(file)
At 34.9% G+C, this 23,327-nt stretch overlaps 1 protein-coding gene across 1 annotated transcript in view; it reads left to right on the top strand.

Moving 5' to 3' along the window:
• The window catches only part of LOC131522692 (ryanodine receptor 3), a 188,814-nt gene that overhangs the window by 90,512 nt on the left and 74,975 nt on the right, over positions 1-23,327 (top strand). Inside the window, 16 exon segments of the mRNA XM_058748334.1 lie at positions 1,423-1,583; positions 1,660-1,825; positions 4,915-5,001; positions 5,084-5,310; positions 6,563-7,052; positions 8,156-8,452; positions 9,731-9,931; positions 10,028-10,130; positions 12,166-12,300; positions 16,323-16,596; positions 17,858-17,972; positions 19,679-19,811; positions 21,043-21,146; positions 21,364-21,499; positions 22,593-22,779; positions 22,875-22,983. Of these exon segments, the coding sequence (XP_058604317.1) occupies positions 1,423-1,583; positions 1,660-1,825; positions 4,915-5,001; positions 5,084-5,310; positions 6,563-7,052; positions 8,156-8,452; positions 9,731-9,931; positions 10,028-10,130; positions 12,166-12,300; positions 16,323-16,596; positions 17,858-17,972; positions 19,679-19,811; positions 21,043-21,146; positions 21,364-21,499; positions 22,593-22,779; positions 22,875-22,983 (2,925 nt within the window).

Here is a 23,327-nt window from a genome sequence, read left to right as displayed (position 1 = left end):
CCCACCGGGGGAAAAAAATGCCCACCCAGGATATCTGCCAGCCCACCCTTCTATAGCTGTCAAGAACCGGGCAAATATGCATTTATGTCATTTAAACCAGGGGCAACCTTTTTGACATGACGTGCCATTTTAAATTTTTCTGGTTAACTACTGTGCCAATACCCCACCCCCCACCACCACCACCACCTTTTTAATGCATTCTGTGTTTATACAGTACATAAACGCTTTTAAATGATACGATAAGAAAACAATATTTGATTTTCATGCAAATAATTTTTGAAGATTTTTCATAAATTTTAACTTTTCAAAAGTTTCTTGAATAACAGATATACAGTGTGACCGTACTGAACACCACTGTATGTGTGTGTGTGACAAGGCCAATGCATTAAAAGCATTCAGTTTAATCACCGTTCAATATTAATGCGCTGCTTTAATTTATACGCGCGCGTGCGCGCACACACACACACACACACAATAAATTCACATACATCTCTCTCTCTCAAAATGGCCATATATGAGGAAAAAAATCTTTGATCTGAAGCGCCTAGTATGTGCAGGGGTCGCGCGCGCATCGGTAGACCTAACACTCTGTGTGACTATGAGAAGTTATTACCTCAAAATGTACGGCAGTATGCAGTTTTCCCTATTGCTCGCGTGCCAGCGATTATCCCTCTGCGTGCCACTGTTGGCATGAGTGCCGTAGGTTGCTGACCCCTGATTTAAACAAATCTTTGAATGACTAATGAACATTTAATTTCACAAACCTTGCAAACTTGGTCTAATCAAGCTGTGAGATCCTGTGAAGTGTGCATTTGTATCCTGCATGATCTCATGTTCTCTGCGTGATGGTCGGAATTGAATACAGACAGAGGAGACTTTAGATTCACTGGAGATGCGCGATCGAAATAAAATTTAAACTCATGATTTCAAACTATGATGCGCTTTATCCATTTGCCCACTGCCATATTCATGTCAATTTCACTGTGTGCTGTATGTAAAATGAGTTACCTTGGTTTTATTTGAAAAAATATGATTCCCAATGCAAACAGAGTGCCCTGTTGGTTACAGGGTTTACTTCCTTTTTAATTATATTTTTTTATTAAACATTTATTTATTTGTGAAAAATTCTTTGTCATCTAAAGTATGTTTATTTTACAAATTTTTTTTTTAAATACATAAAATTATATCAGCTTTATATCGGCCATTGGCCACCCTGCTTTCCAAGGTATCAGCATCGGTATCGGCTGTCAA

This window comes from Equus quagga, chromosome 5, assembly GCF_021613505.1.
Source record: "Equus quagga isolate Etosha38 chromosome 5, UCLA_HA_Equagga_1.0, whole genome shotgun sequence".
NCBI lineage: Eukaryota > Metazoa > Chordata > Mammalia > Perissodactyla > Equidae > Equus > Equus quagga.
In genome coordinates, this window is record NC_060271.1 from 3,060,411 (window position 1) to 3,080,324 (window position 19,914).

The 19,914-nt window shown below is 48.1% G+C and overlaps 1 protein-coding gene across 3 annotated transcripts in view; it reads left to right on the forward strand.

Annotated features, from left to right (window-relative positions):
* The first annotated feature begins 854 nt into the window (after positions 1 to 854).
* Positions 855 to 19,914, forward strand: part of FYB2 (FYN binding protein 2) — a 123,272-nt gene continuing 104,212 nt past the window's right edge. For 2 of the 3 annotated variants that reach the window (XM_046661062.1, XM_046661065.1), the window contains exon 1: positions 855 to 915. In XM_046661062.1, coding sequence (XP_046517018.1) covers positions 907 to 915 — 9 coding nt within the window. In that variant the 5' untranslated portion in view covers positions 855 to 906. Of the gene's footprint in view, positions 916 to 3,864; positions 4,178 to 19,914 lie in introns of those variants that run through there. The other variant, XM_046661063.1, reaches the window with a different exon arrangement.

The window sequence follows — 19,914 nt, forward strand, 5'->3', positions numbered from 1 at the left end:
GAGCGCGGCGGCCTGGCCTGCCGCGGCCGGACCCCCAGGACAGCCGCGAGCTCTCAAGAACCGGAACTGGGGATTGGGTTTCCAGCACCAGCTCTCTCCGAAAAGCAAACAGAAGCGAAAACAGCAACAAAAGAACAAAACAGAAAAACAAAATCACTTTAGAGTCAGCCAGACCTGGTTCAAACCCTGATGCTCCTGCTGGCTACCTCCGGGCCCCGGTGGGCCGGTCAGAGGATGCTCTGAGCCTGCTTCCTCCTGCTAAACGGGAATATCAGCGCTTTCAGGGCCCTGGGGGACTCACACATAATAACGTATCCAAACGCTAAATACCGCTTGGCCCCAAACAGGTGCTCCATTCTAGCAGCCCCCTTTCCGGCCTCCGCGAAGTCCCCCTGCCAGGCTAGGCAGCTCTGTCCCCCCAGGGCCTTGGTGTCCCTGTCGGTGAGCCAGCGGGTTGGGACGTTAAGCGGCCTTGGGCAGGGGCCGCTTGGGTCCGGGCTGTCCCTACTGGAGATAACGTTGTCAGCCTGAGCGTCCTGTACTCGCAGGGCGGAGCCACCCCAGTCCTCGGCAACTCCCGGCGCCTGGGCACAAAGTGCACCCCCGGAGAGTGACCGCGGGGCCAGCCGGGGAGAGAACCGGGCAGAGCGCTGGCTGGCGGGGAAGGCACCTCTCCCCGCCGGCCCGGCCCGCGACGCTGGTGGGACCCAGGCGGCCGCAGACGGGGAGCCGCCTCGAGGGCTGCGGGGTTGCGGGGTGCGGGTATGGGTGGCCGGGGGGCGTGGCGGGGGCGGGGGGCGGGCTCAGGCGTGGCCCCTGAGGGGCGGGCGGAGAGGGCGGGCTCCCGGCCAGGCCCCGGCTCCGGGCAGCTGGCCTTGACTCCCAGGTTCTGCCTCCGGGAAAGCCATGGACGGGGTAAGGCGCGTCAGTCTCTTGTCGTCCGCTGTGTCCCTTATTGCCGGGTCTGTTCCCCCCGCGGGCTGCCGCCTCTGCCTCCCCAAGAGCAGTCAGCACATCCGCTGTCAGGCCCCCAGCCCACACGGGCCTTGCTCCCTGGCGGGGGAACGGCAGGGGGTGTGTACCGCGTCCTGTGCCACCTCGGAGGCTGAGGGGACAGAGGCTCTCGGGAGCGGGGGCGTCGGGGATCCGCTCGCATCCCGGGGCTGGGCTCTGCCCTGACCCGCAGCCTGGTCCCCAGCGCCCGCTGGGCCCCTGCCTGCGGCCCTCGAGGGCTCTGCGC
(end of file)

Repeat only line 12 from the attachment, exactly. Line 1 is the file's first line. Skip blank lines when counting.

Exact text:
* The first annotated feature begins 854 nt into the window (after positions 1 to 854).